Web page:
“A Reason for the Repetition,” New Era, October 2016, 20–22
You’ve probably been in a Church meeting when someone starts sharing a story that you’ve already heard quite a few times. Maybe it feels like a few hundred times. There are probably a few stories you could even recite.
I remember hearing one such story when I was a young man. It was about President Spencer W. Kimball (1895–1985), and I had heard it so many times that I figured I could probably tell it in my sleep.
One stormy night, President Kimball saw a pregnant young mother and her two-year-old daughter in an airport. The mother couldn’t pick up her child because of the threat of miscarriage, so she scooted the sobbing child along with her foot.
Grumpy passengers looked at her judgmentally and said unkind things under their breath, but President Kimball immediately offered to help.
With the mother’s permission, he picked up and consoled the child and gave the girl a piece of gum. Then he kindly spoke to those in line and asked if the young mother could move to the front. The once-grumbling passengers immediately agreed. He spoke with the clerk and got them on the next available flight, ensuring them a safe and much faster trip home.
It wasn’t until years later that I learned one reason why the Lord wanted me to know this story by heart.
I was living in Tokyo, Japan, with my wife and one-year-old daughter. One cold, stormy day, I walked to the train station to catch a train. I pushed through the masses of people and umbrellas, and I made my way down the flight of stairs where I saw a young woman holding a screaming baby. Tears streamed down the mother’s exhausted face, but the people passing them only walked on, muttering about the pair.
Immediately I remembered the story of President Kimball. The memory came to me with such force that I immediately stopped and asked if I could help. Once I assured her of my sincerity, she let me hold her baby and told me her story.
She was waiting for her husband to return from making a phone call about a possible job offer. He had been out of work for months, and they were homeless and living in a park.
Just then, her husband returned. Once his wife and I explained who I was, he slumped against the wall. The phone call had been fruitless. He was still jobless, and they were still homeless.
I didn’t have a stick of gum to offer anybody, but I wanted to help. Knowing that Church leaders can sometimes help in these situations, I called my stake president and asked if he could meet with them. He quickly agreed to see us that evening. After I hung up, I gave them what money I had and instructed them to buy food and to meet me later. None of them had eaten in over 24 hours.
Later that night, we walked to the stake center, where the stake president warmly greeted them and ushered us into his office.
As we talked, the father told us that after months of living in hunger and desperation, he and his wife decided that if he didn’t get a job that day, they would leave the baby at a police station and take their own lives.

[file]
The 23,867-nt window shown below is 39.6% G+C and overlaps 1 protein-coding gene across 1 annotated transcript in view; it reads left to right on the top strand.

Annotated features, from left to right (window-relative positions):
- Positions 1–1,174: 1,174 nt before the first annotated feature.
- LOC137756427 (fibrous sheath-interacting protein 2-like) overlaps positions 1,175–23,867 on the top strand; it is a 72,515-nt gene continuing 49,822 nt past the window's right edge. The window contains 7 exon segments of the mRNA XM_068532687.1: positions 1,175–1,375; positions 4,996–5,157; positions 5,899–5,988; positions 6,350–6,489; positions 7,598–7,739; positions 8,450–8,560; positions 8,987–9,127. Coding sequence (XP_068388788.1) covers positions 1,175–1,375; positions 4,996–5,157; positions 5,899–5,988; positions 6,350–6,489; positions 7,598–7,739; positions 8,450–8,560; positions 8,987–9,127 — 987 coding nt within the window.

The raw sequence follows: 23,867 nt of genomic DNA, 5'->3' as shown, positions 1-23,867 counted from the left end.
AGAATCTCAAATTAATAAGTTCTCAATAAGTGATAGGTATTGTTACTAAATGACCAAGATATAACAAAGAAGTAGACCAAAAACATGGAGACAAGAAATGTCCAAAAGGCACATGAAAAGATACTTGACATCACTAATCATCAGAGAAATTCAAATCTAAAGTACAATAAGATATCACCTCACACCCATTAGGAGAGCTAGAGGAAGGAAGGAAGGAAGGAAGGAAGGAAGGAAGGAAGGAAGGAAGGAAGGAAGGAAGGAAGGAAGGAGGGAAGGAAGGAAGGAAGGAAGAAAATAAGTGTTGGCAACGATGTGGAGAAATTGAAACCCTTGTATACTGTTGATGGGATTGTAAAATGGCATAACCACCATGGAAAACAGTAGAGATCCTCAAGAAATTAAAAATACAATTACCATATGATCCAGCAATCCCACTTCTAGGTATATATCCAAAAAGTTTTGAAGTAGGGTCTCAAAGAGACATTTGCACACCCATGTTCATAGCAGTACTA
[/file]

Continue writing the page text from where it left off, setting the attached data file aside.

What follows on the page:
As I listened, I felt a wave of gratitude for the example and teachings of prophets. I silently thanked Heavenly Father for stories that I had once found boring and repetitive. Without that repetition, I doubt the story of President Kimball would have come to me with enough force to guide my own actions that night.
The stake president introduced them to the bishop of their area, and they helped the family get basic necessities. Eventually, the entire ward rallied around this little family while they got back on their feet to become self-reliant again. Over time, they learned about the restored gospel, and then I had the blessing of baptizing the father and mother and then watching the stake president confirm them as members of The Church of Jesus Christ of Latter-day Saints.
I don’t consider my role in this to be anything great, but I know that I was prepared for that stormy day in the train station. There was a reason I heard stories from and about prophets throughout my youth. Heavenly Father knew that someday I would need that story about President Kimball and that it would be used to bless someone else.
We need to make time to hear the words of the prophets. With new information available instantly, we can get so focused on searching for something new—new excitement, new entertainment—that we forget that the Lord’s pattern is consistent, and oftentimes repetitive, spiritual nourishment. When we hear a message more than once, it’s better to recognize that it’s for our good rather than tuning out because we’ve heard it before. Oftentimes there’s a greater message that may prove valuable for us down the road.
We can make sure we receive these messages by simply being in the right place at the right time. The consistency of doing the small and simple things allows the constant drip of the gospel to make a lasting impression on us. We will be prepared to do all that Heavenly Father asks of us.